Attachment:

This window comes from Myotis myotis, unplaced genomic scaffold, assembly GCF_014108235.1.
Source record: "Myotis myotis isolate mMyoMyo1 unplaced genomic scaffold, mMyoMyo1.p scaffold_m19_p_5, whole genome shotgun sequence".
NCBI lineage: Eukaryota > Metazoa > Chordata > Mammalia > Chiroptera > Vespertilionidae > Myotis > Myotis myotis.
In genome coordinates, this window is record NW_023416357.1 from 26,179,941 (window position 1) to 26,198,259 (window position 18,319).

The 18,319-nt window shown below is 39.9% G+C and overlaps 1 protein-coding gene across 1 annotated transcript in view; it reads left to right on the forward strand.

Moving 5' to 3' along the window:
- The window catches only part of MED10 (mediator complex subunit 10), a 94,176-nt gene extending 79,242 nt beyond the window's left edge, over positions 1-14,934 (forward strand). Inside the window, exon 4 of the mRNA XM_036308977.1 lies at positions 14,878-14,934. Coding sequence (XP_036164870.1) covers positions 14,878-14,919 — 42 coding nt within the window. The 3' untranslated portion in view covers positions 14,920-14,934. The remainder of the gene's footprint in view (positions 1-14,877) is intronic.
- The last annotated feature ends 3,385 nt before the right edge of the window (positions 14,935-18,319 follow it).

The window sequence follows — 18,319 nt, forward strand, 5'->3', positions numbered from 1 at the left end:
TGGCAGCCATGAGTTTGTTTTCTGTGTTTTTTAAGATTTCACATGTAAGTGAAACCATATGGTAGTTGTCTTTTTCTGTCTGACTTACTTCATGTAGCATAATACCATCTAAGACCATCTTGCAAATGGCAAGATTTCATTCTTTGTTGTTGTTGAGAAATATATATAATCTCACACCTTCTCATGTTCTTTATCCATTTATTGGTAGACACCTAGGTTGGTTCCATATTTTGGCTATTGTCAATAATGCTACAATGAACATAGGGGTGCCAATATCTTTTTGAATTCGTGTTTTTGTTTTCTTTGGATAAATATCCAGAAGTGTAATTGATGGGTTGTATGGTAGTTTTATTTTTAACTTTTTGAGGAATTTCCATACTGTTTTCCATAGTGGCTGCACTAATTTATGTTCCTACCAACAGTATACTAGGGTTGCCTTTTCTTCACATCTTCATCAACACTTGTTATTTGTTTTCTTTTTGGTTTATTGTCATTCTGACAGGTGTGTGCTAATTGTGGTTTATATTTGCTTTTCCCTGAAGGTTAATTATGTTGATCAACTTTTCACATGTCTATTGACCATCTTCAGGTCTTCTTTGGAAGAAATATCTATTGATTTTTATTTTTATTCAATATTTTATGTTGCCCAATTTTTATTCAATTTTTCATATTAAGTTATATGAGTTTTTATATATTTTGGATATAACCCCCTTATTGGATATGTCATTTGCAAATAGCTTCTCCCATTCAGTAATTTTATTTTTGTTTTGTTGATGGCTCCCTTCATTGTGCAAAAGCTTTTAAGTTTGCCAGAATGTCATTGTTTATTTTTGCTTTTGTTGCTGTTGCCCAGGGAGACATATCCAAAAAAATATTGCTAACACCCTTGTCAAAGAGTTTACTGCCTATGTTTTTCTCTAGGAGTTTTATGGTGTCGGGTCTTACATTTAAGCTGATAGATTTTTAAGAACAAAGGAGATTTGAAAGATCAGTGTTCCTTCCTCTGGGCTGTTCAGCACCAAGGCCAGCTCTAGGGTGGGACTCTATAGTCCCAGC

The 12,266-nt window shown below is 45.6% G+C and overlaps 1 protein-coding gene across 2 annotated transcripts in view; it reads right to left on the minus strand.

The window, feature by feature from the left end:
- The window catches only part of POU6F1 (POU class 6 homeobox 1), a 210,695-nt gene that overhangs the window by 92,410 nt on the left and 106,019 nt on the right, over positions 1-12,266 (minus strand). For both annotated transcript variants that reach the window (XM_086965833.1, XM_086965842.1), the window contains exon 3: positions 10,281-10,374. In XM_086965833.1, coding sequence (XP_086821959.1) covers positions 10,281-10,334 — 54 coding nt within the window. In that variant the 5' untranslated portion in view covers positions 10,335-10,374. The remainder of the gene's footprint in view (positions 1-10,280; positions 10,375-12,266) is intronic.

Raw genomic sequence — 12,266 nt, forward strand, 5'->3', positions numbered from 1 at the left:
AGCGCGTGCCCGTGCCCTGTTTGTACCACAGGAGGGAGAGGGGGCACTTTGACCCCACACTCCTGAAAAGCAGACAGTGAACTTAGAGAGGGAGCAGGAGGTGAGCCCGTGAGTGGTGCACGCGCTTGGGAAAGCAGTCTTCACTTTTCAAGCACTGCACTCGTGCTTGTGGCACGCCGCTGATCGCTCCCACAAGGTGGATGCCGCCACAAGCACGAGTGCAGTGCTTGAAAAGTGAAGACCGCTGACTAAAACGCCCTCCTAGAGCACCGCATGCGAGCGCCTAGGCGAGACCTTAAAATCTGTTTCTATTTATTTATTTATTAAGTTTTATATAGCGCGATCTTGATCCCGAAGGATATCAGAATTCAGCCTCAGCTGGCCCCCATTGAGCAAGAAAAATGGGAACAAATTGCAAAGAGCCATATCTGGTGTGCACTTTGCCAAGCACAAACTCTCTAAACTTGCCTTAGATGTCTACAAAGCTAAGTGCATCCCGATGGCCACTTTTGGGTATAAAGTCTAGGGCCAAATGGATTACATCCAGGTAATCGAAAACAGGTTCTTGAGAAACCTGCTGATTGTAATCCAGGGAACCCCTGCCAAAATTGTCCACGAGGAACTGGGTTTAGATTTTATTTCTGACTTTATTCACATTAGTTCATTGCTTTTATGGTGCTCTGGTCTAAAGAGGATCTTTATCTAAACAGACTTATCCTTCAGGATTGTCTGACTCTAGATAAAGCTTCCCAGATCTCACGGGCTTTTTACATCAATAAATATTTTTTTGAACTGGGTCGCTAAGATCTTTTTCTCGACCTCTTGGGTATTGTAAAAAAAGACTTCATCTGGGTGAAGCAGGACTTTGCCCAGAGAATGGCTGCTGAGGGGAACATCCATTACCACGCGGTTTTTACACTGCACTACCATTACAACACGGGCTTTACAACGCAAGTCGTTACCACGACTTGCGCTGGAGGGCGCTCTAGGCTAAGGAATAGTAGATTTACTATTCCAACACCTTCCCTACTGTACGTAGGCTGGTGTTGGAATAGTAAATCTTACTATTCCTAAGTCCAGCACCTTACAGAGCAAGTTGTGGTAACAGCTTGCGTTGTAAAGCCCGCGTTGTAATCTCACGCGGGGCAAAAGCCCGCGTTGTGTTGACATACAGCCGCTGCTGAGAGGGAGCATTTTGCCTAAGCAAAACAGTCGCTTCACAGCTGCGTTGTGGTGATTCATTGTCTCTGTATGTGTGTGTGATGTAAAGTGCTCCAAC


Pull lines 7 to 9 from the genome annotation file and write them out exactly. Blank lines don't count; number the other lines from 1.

- The window catches only part of MED10 (mediator complex subunit 10), a 94,176-nt gene extending 79,242 nt beyond the window's left edge, over positions 1-14,934 (forward strand). Inside the window, exon 4 of the mRNA XM_036308977.1 lies at positions 14,878-14,934. Coding sequence (XP_036164870.1) covers positions 14,878-14,919 — 42 coding nt within the window. The 3' untranslated portion in view covers positions 14,920-14,934. The remainder of the gene's footprint in view (positions 1-14,877) is intronic.
- The last annotated feature ends 3,385 nt before the right edge of the window (positions 14,935-18,319 follow it).

The window sequence follows — 18,319 nt, forward strand, 5'->3', positions numbered from 1 at the left end: